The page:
Talmud Tips

For the week ending 6 December 2014 / 14 Kislev 5775

Yevamot 65 - 71

by Rabbi Moshe Newman
The Color of Heaven Artscroll

“The mitzvah ‘to be fruitful and multiply’ is a mitzvah for a man but not for a woman.”

This is the opinion of the Tana Kama in our mishna — and is the halacha — although a dissenting view is taught by Rabbi Yochanan ben Beroka in our mishna, that also a woman has this mitzvah. Amaro’im in the sugya cite two sources for the source of the Tana Kama. One source is that this mitzvah that G-d tells Yaakov ‘be fruitful and multiply’ is in the singular form of “prei u’rvei” and not in the plural form of “pru u’rvu” (Ber. 35:11).

There appears to be a difficulty with this proof since G-d said to Adam “pru u’rvu” in the plural (Ber. 1:28). However, this earlier statement can be understood to be a blessing and not a mitzvah, as indicated by the words that begin this verse: “and G-d blessed them…” (Tosefot). And just as the earlier verse is a blessing but not a mitzvah according to the Tana Kama, the later verse is likewise understood by Rabbi Yochanan ben Beroka to be a blessing and not a mitzvah (Maharsha).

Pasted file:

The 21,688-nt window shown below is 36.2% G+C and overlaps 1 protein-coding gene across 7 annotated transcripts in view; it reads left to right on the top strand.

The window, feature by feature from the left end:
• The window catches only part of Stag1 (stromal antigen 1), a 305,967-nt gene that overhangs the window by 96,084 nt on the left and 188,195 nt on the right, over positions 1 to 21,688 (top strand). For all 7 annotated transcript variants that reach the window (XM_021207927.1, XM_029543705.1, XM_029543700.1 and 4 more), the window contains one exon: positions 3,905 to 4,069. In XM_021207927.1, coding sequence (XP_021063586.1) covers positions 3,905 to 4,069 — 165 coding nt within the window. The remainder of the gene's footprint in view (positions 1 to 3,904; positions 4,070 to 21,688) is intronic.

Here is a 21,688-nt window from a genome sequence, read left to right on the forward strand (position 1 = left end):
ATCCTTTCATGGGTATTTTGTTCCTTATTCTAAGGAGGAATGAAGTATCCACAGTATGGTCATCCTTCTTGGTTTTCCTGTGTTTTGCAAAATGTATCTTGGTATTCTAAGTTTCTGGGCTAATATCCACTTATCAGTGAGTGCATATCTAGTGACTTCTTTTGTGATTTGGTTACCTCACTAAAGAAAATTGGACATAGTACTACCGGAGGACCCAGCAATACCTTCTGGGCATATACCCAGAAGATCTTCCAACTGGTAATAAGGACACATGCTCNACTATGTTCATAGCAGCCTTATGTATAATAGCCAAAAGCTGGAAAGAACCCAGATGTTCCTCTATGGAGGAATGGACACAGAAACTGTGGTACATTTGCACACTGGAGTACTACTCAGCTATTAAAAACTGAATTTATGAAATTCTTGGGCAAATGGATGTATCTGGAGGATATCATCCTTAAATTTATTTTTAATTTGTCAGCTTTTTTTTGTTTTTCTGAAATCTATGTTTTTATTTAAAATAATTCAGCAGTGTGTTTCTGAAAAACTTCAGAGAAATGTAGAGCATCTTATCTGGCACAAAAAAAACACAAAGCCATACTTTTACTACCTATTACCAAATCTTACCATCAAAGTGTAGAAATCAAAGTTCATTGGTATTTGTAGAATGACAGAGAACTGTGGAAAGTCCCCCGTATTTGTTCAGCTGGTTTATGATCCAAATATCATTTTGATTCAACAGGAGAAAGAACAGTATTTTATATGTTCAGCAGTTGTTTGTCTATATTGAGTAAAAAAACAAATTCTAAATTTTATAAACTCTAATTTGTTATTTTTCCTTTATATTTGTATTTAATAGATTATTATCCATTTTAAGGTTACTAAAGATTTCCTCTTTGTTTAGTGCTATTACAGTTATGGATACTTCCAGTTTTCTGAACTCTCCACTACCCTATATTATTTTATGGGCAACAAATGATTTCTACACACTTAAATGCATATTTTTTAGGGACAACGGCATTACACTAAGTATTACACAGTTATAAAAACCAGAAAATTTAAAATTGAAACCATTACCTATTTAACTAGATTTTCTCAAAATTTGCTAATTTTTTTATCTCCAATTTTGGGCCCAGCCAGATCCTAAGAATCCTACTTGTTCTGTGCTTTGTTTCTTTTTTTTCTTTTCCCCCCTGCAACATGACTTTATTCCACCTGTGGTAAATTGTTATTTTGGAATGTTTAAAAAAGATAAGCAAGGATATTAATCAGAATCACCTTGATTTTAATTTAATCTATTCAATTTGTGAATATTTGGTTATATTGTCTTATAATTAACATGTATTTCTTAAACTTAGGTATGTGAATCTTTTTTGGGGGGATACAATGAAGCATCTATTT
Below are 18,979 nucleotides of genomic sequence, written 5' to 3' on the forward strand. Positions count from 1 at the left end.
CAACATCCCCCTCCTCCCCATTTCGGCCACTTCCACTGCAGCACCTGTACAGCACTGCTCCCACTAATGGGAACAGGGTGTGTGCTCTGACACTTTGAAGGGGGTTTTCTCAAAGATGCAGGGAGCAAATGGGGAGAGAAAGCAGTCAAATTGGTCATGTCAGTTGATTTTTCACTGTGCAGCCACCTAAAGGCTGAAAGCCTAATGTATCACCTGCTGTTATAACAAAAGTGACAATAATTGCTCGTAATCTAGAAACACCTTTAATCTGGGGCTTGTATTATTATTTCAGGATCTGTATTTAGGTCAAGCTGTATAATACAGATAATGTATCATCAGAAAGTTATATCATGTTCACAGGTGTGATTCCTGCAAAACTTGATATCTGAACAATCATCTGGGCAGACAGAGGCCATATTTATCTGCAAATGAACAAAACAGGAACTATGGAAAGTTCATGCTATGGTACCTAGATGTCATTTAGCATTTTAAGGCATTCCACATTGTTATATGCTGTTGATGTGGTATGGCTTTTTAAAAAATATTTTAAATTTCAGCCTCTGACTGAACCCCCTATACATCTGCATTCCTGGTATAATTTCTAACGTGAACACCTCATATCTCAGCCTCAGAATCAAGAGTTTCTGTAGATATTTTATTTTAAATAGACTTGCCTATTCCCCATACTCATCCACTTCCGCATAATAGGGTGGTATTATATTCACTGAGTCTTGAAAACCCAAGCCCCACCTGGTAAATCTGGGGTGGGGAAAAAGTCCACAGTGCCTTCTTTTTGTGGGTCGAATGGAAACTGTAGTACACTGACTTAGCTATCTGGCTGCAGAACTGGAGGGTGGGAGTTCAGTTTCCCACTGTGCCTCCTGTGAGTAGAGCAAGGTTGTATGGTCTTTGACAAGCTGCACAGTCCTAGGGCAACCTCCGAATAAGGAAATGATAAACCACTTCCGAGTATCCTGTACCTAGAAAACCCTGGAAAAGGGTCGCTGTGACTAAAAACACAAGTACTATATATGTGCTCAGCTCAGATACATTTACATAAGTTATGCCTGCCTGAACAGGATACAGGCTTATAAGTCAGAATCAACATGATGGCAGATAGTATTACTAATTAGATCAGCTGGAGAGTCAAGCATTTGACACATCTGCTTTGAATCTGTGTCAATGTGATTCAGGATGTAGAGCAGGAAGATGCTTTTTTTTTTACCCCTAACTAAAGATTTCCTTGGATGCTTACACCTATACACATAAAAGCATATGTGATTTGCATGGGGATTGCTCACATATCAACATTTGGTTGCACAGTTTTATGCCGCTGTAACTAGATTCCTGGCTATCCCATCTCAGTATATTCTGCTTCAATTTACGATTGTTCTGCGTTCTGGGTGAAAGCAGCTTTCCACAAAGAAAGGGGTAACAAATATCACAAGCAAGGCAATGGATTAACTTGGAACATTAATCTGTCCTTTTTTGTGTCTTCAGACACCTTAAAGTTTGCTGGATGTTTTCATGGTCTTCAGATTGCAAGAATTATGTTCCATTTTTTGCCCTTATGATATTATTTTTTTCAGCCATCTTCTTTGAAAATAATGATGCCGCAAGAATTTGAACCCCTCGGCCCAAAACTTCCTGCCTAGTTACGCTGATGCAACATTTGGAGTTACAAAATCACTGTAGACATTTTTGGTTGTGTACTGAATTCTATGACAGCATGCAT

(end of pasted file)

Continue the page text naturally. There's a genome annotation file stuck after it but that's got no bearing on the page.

Regarding this mitzvah as being only for a male, I once heard a great rabbi in Jerusalem offer the following reasoning: “Wouldn’t it be unpleasant to command a woman to have children since childbirth is generally uncomfortable to say the least? All of the ways of the Torah are pleasant. Therefore, a woman’s instinct is to want children and this is reflected in the blessing she recites daily, “that He made me like His will” — she is naturally attuned to do G-d’s will without being commanded.”

  • Yevamot 65b

“Just as it is a mitzvah to say something that will be heard (accepted), so too is it a mitzvah to not say something that will not.”

This statement is taught in our gemara by Rabbi Ila in the name of Rabbi Elazar ben Rabbi Shimon and refers to the mitzvah of “tochacha” — “rebuking” a person who is transgressing the way of the Torah. The Maharsha understands from Rashi that the repeated verb “hochei’ach tochi’ach” — rebuke, you will rebuke — is the reason that our Sages learned that there is a “double-mitzvah” in this verse. To rebuke one who will accept, and not rebuke someone who will not. The Maharsha offers an additional explanation of his own, without basing it on the double verb since the gemara elsewhere learns a rule to rebuke a person “even a hundred times” (if needed) from the repeated verb. He explains that the verse specifies to rebuke “amitecha” — your friend who desires to keep the Torah and mitzvot, as our Sages explain this term. Therefore there is a mitzvah to rebuke someone who desires to not transgress — and for the “opposite” type of person the mitzvah is to do the “opposite” and refrain from rebuke. It will only lead to anger and danger. But lovingly rebuking “your friend in Torah and mitzvot” will engender his love for you.

  • Yevamot 65b

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